Mar. 31, 2013
On Easter morning all over America
the peasants are frying potatoes in bacon grease.
We're not supposed to have "peasants"
but there are tens of millions of them
frying potatoes on Easter morning,
cheap and delicious with catsup.
If Jesus were here this morning he might
be eating fried potatoes with my friend
who has a '51 Dodge and a '72 Pontiac.
When his kids ask why they don't have
a new car he says, "these cars were new once
and now they are experienced."
He can fix anything and when rich folks
call to get a toilet repaired he pauses
extra hours so that they can further
learn what we're made of.
I told him that in Mexico the poor say
that when there's lightning the rich
think that God is taking their picture.
Like peasants everywhere in the history
of the world ours can't figure out why
they're getting poorer. Their sons join
the army to get work being shot at.
Your ideals are invisible clouds
so try not to suffocate the poor,
the peasants, with your sympathies.
They know that you're staring at them.
Daylight Saving Time went into effect in the United States for the first time on this date in 1918. Benjamin Franklin was the first person to come up with the idea of changing our clocks to take advantage of the longer days. He was serving as a delegate in Paris in 1784, and noticed that Parisians tended to sleep late in the mornings. He wrote a tongue-in-cheek essay arguing that sunlight was going to waste in the mornings and would be much more appreciated in the evenings. By changing the clocks and shifting the daylight hours later, he wrote, people could take advantage of more natural light and save money on candles and lamp oil.
It's the birthday of philosopher René Descartes (books by this author), born in La Haye en Touraine, France (1596), called the father of modern philosophy, but he considered himself a mathematician and scientist. He became interested in philosophy when he heard that the church persecuted Galileo for his scientific theories. Descartes realized some of his own theories were also controversial, so he wrote a book called Discourse on Method (1637), about the necessity of doubt in scientific inquiry. He also wrote about beginning to doubt everything about his life, even the fact of his own existence. But in the process of doing so, he realized that he couldn't doubt the existence of his own thoughts, and he produced his most famous line: "I think, therefore I am."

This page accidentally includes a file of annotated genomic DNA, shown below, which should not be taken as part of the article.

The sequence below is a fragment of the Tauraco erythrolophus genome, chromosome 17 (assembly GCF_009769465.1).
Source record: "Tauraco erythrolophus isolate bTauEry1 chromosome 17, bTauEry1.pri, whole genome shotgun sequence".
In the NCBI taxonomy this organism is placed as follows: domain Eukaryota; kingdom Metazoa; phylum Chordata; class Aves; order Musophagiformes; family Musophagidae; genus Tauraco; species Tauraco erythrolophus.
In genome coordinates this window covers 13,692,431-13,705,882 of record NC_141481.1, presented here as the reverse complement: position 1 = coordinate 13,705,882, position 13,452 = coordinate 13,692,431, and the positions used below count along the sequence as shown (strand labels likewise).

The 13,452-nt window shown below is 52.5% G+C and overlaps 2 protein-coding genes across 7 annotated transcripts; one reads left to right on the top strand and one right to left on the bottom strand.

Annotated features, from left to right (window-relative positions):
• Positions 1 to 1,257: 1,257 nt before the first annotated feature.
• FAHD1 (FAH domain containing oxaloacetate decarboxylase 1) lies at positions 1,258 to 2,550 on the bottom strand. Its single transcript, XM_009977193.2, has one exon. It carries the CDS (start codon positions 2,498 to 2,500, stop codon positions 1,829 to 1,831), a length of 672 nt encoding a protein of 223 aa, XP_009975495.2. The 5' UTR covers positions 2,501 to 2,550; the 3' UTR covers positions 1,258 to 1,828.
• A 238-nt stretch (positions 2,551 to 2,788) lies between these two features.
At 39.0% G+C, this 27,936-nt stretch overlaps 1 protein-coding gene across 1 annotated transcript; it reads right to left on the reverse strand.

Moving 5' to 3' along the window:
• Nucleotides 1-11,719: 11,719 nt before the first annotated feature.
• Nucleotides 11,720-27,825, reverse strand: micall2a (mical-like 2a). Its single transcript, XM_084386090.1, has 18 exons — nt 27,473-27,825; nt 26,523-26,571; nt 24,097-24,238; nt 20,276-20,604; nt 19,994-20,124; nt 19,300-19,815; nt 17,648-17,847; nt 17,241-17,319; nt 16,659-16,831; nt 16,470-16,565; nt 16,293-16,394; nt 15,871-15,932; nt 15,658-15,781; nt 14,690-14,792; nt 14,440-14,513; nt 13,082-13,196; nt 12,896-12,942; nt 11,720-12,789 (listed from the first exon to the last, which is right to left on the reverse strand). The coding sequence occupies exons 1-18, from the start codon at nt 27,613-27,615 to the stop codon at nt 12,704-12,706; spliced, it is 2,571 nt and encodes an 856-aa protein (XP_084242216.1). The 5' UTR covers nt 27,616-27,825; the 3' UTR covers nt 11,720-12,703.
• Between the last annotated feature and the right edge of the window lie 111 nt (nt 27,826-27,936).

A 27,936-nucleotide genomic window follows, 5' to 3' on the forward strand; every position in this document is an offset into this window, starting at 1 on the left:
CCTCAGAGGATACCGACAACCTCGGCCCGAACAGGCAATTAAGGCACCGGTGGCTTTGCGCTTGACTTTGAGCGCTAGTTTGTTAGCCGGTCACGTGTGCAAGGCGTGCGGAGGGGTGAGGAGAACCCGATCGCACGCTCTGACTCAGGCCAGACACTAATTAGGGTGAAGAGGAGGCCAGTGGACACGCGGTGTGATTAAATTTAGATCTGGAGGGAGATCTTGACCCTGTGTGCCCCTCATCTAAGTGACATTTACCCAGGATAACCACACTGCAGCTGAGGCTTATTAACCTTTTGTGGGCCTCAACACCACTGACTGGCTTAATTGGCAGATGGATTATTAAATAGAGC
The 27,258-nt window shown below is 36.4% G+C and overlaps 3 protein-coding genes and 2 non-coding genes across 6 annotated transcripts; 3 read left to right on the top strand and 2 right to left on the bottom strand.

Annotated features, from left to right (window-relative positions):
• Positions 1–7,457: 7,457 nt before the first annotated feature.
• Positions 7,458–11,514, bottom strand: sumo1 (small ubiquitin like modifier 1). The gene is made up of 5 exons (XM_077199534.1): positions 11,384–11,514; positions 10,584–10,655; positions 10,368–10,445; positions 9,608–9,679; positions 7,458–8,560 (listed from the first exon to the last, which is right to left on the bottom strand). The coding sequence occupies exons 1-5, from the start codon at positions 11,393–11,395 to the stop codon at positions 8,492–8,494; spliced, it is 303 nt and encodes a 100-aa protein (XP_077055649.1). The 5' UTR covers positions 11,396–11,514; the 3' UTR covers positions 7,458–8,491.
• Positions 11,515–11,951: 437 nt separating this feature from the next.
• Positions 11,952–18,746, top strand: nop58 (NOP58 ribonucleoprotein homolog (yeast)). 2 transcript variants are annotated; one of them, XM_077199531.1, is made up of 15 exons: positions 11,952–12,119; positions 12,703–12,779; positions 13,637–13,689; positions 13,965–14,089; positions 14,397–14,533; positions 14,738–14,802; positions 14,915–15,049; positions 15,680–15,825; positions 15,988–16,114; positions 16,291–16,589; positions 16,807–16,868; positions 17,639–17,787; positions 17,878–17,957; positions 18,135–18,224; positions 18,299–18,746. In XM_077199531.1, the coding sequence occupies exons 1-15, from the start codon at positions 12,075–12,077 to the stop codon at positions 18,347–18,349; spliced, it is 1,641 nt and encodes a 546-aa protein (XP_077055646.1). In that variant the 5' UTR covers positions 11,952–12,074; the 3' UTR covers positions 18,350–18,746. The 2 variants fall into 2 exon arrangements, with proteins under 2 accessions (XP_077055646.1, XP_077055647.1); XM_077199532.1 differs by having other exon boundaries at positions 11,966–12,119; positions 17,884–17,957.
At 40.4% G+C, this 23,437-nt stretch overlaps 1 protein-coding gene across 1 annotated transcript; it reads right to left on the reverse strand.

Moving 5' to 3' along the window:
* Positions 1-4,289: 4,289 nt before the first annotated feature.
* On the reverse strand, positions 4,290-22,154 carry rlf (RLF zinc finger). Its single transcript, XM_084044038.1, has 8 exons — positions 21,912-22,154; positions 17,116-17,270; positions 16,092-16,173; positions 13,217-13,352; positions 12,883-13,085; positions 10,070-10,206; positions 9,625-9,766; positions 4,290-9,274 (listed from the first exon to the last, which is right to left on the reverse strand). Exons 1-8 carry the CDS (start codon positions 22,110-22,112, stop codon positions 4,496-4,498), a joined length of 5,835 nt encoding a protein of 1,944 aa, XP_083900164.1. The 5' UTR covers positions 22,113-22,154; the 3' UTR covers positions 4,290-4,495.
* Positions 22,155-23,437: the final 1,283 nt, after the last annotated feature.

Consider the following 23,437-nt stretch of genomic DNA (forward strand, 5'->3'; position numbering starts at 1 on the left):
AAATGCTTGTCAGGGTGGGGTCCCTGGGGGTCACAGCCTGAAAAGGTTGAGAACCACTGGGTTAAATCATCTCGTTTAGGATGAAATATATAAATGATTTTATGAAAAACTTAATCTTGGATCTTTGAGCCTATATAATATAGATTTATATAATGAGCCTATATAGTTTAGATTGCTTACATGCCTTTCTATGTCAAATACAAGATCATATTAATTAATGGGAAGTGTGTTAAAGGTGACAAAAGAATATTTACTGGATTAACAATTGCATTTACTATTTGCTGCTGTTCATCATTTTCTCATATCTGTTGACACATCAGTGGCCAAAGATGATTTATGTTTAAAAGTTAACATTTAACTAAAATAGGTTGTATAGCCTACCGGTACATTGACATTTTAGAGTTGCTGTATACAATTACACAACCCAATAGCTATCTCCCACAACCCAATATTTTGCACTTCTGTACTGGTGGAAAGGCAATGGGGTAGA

It's the birthday of the poet Andrew Marvell (books by this author), born in Winestead, England (1621). His most famous poem is "To His Coy Mistress," about a man trying to convince a young virgin to sleep with him. It begins, "Had we but world enough, and time, this coyness, lady, were no crime," and contains the lines, "But at my back I always hear Time's winged chariot hurrying near."
Oklahoma! opened on Broadway on this date in 1943. It was based on a play called Green Grow the Lilacs (1930), by Lynn Riggs. Though the play, which was about settlers in the Oklahoma Territory, featured some old folk songs, it wasn't a musical of the Broadway variety. Richard Rodgers and Oscar Hammerstein were both admirers of the play, and they had both independently tried to adapt it to the musical format, but their respective songwriting partners — Lorenz Hart and Jerome Kern — weren't interested. So Rodgers approached Hammerstein about it. Usually, musicals were made up of fairly thin and joke-riddled plotlines that only served to string together the most important element: the songs. But Rodgers and Hammerstein were both committed to making the songs fit the story, rather than the other way around. One of Broadway's most beloved musicals, as well as one of its most successful partnerships, was born out of their collaboration.
Nobody expected the show to do very well, but Oklahoma! was an immediate smash hit, and the first big Broadway blockbuster. It ran for more than 2,200 performances.
Be well, do good work, and keep in touch.®